Broadcasters who are keen on serious programming generally deplore the ratings-chasing values that prevail today. Except, that is, when they turn in their favour. David Starkey is currently rejoicing – and quite right, too – that his four-part series about Elizabeth I for Channel 4 has beaten Ali G, Friends and Frasier in the popularity stakes. This serious-minded, seriously addressed account chalked up the numbers in favour of History with a capital H.
In another part of the forest, My Generation – the series I have made for BBC2 – is already exceeding the viewing figures expected of that particular time slot. In My Generation, I draw on the personal recollections of a remarkable group of people to highlight a particular aspect of postwar British society: the rise of the liberal left. History is quite clearly popular once again.
But then, oh dear, there is wrong history. The recently premiered American film U-571 tells how the American navy was the first to snatch an Enigma cipher machine from a German U-boat, thus critically speeding up the decoding of German plans and hastening the end of the war in the Atlantic. Except it didn’t happen like that at all. The first Enigma device was seized by a Royal Navy attack in 1941, a venture in which several sailors drowned. The episode gets no mention in the film, and Chris Smith, the Culture Secretary, is planning to complain to Hollywood.
Much good may it do! Response to the film has been divided, with critics declaring: “Forget history; this is a ripping yarn.” And historians and relatives claiming: “It may be a ripping yarn, but it was our ripping yarn. And, more importantly, our sacrifice.”
What appears to be grabbing the public is the telling of what used to be called “Our Island Story” – an account of major events and outstanding characters that have shaped our past. Over recent decades, this history has been regarded as a triumphalist expression of empire that told only the version acceptable to the prevailing political power structure. So it had to go. I was made aware of this personally when, on a visit to India, I found that what I had been taught was the Indian Mutiny was referred to in Indian schoolbooks as the First War of Independence.
Nevertheless, the actual facts are not in dispute. There are absolutes in history – dates of battles, clauses of treaties, lines of succession. What history does is reinterpret those facts in the light of its own values. It matters that we draw the distinction.
“Our Island Story” was replaced by another kind of history-teaching, the experiential, designed to help us understand what it was actually like to be in the Great Fire of London, in a slave ship sailing to America or in the trenches of the Somme. The appeal was to our feelings and sympathy, rather than to the exact remembering of facts and the critical analysis of how things happened. Chronology was out in favour of disparate gobbets of experience: how did a soldier wounded in the Crimean war feel?
I believe it is impossible to know what it was like to be alive in another time, to live in the consciousness of another era from our own. I have tried imagining it with the help of numerous theme parks and exhibitions. I recently spent a happy day at Suffolk’s Anglo-Saxon village: a group of thatched houses made in the authentic way, equipped with the right pots and skins, fires kindled, people dressed in the correct wool and linen using vegetable dyes, doing period needlework, weaving and making bows and arrows. It was all very plausible. This, if anything, should give me the real sense of history. But it didn’t. It didn’t tell me about the Saxon view of the departed Romans and their abandoned buildings. Nor did it help me experience the fear of marauding Danes coming towards me across the heathland.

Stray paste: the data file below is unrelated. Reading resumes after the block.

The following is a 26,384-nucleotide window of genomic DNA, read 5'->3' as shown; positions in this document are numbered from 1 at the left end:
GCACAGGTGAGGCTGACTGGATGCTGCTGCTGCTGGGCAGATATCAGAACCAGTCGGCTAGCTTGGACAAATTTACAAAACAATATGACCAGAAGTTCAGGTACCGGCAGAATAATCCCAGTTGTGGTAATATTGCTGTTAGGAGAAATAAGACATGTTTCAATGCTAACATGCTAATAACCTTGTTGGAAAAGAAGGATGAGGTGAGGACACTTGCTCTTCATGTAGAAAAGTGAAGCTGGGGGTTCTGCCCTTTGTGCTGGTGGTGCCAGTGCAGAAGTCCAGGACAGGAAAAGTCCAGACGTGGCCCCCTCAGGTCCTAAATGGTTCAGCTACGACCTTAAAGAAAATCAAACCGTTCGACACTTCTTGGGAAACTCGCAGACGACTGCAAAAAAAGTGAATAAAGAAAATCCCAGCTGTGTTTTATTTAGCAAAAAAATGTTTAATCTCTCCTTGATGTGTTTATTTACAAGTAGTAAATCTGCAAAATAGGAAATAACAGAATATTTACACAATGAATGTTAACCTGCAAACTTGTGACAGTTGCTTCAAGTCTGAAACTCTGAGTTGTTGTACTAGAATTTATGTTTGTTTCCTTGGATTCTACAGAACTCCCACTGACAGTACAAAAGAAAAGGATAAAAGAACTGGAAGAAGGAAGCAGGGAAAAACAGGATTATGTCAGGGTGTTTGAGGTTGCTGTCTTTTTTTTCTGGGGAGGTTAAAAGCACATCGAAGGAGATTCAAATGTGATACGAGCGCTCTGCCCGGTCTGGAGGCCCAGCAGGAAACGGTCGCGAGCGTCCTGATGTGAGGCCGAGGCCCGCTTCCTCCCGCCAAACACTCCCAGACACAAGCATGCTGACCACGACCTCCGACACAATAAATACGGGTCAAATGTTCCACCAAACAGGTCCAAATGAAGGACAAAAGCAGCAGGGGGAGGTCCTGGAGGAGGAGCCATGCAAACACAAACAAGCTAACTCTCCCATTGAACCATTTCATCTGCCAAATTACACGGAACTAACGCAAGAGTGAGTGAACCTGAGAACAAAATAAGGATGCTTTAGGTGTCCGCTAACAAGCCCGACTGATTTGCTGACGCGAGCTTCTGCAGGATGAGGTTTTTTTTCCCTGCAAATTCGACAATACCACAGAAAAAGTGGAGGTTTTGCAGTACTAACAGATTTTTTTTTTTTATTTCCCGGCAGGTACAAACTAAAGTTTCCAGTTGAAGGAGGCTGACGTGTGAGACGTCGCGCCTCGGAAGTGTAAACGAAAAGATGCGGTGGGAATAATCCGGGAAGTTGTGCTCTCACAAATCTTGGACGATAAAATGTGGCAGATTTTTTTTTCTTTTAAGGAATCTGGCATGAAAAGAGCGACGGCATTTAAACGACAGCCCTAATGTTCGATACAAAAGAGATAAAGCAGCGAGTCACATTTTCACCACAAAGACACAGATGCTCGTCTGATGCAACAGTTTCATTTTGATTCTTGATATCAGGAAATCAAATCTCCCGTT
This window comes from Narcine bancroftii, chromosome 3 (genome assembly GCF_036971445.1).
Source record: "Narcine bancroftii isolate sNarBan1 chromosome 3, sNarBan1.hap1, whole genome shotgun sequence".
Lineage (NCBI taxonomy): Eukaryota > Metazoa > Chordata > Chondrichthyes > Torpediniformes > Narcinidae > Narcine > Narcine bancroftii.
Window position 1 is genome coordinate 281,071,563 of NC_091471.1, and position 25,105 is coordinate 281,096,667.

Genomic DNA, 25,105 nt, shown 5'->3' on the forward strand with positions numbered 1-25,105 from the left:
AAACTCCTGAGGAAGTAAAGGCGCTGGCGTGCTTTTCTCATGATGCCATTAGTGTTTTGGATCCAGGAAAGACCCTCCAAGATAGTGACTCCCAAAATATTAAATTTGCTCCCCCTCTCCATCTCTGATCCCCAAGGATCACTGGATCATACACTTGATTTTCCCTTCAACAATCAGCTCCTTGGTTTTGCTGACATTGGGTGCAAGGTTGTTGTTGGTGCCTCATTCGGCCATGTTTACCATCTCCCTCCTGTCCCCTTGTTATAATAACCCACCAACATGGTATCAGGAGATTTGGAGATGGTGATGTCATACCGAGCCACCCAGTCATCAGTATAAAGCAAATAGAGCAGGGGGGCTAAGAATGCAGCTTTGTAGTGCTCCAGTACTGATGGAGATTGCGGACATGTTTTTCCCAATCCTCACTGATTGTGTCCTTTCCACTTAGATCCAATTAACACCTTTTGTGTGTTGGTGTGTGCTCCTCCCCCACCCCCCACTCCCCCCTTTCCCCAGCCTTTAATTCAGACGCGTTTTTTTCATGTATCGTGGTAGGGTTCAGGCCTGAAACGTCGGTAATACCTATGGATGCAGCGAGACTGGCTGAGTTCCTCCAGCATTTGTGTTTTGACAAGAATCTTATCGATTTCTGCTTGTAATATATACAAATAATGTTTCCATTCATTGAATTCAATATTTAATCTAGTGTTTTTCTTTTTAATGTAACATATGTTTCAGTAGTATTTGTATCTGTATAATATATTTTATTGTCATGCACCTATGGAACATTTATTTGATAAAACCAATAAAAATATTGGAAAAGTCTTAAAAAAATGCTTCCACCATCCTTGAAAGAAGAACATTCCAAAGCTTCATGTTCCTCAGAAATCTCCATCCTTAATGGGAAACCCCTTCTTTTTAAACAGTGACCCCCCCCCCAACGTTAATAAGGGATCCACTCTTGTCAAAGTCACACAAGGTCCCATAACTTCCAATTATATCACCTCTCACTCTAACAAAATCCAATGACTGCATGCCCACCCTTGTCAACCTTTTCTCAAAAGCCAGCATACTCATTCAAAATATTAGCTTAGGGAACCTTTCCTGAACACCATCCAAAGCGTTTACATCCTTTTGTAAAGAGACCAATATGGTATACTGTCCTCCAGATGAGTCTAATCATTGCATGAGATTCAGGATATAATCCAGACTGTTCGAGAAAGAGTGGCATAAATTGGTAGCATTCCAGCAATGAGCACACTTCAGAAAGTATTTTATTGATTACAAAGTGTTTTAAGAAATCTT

We can’t get out of our own skins or the implicit thinking of our own age. The effort may be fun and imaginative, but it carries risk. In being urged to empathise with the past, we can become emotionally involved with it, even feel it was happening to us. And, here, the Blame Game begins to do a roaring trade. Cowed into shame and regret about the empire, in which we ourselves have played no part, we post-empire British are called upon to apologise for the slave trade, the treatment of the Abori-gines, the Amritsar massacre.
These events and many like them were certainly appalling. They deserve and get our full and total condemnation. But to inherit the blame is to misunderstand history. We do not share the consciousness of the people who perpetrated such atrocities and if, with today’s sensibilities, our generation had been there, the events would not have unfolded as they did.
Then, there’s fiction. We don’t expect films such as Cleopatra or Gone with the Wind to be accurate. An entire genre, the western, was founded on a premise about American history that we find unacceptable. But these are labelled clearly as fiction, and we know history is something else. It is when a generation of Americans are offered a tale purporting to be truthful, when it is manifestly not, that the perception of who we and they are is threatened.
The insights of history are not only full of fascinating human behaviour; they offer guidance on how to avoid making the same mistakes all over again. Churchill wrote his History of the English-Speaking Peoples with “the hope that contemplation of the trials and tribulations of our forefathers may not only fortify the English-speaking peoples of today, but also play some small part in uniting the whole world”. Now there’s a political agenda.